So, as we said, when acknowledgements aren't received, we assume that

collisions occurred, because it's likely that they did, and we have to

re-transmit. So, the way that we deal with it is by

having the stations back off to a later time.

When they back off, they don't want to back off to the exact same point because

you collide with someone, and then you both wait five seconds, and then you

transmit again, then you're going to call out again.

So, they randomize the next transmission and they choose some random time in which

to retransmit in the hope that they're not going to chose the same exact time.

Now, if you have a larger window on which that randomization is chosen, then

clearly there's going to be less of a chance that you chose the same time.

So let's look at a little example here. Take two stations again, A and B.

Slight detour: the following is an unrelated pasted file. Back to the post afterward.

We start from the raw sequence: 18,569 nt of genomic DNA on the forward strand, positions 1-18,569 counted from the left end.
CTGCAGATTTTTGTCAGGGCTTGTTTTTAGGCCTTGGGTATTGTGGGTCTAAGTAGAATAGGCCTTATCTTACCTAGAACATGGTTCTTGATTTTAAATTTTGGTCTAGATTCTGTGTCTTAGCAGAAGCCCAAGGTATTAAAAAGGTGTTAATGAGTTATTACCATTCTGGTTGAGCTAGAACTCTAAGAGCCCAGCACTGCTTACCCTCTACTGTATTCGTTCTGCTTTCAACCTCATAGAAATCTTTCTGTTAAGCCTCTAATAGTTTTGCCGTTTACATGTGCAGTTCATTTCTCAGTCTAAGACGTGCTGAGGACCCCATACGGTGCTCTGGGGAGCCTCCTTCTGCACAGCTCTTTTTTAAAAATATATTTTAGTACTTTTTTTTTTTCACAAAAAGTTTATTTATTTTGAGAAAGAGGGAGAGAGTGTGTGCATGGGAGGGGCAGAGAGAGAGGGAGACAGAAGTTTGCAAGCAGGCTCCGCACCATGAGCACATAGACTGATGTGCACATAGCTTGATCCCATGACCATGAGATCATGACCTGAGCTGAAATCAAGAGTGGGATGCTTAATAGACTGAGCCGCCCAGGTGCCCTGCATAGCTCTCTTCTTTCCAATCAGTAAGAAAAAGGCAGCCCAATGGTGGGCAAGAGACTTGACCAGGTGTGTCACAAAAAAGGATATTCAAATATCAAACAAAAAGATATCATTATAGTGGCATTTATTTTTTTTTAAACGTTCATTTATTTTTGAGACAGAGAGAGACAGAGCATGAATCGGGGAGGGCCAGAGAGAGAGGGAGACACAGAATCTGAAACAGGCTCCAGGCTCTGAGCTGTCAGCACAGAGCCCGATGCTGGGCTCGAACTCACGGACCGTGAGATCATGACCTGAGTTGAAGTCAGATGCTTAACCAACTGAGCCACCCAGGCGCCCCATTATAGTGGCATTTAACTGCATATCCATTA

Which both send data. Then they see that they don't have an

acknowledgement. Okay, then what happens is, once they

don't have an acknowledgement they decide, well, we have to re-transmit.

So they both go through the wait and listen period again.

Which they have to do before they start this back-off period they go through that

wait and listen. Okay, then the backoff starts.

And then they choose a random number between right now and and the current

contention window size. And the contention window gets larger as

we have more interference as we will see in a minute.

But right now, the contention window size is 15.

So they choose at random number between zero and 15 and the contention window

size changes based from what station it is but, so, and again, between zero and

15. And in this case now, A chooses 13,

'okay? So he decides to wait.

13 time slots before we transmit, okay so then here we transmit time slot 13 and B

decides to pick 3 time slots between 0 and 15 and so you can think of this again